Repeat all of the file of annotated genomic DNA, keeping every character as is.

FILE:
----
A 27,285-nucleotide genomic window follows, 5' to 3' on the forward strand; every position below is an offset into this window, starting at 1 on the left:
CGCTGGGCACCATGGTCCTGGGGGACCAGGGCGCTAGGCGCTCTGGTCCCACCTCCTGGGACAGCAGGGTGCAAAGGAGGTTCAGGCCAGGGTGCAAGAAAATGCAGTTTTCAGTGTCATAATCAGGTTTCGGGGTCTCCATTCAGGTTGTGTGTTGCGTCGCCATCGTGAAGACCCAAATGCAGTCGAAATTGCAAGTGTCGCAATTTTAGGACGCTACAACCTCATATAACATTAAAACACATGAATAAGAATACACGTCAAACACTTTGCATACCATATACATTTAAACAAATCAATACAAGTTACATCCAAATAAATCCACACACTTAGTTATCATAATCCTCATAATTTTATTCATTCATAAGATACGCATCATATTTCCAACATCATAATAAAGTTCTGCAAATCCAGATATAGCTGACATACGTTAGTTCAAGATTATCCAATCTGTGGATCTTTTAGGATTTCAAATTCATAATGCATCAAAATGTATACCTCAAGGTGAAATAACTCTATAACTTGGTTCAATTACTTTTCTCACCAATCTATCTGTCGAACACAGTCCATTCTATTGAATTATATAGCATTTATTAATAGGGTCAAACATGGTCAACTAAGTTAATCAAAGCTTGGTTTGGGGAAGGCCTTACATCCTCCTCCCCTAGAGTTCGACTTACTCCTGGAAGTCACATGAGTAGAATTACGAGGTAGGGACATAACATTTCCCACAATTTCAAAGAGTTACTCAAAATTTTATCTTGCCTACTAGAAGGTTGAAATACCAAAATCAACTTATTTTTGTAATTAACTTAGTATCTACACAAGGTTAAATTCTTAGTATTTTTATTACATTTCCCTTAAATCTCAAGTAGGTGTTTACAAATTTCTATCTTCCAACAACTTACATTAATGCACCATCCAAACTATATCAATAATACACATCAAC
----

A 27,285-nucleotide genomic window follows, 5' to 3' on the forward strand; every position below is an offset into this window, starting at 1 on the left:
CGCTGGGCACCATGGTCCTGGGGGACCAGGGCGCTAGGCGCTCTGGTCCCACCTCCTGGGACAGCAGGGTGCAAAGGAGGTTCAGGCCAGGGTGCAAGAAAATGCAGTTTTCAGTGTCATAATCAGGTTTCGGGGTCTCCATTCAGGTTGTGTGTTGCGTCGCCATCGTGAAGACCCAAATGCAGTCGAAATTGCAAGTGTCGCAATTTTAGGACGCTACAACCTCATATAACATTAAAACACATGAATAAGAATACACGTCAAACACTTTGCATACCATATACATTTAAACAAATCAATACAAGTTACATCCAAATAAATCCACACACTTAGTTATCATAATCCTCATAATTTTATTCATTCATAAGATACGCATCATATTTCCAACATCATAATAAAGTTCTGCAAATCCAGATATAGCTGACATACGTTAGTTCAAGATTATCCAATCTGTGGATCTTTTAGGATTTCAAATTCATAATGCATCAAAATGTATACCTCAAGGTGAAATAACTCTATAACTTGGTTCAATTACTTTTCTCACCAATCTATCTGTCGAACACAGTCCATTCTATTGAATTATATAGCATTTATTAATAGGGTCAAACATGGTCAACTAAGTTAATCAAAGCTTGGTTTGGGGAAGGCCTTACATCCTCCTCCCCTAGAGTTCGACTTACTCCTGGAAGTCACATGAGTAGAATTACGAGGTAGGGACATAACATTTCCCACAATTTCAAAGAGTTACTCAAAATTTTATCTTGCCTACTAGAAGGTTGAAATACCAAAATCAACTTATTTTTGTAATTAACTTAGTATCTACACAAGGTTAAATTCTTAGTATTTTTATTACATTTCCCTTAAATCTCAAGTAGGTGTTTACAAATTTCTATCTTCCAACAACTTACATTAATGCACCATCCAAACTATATCAATAATACACATCAAC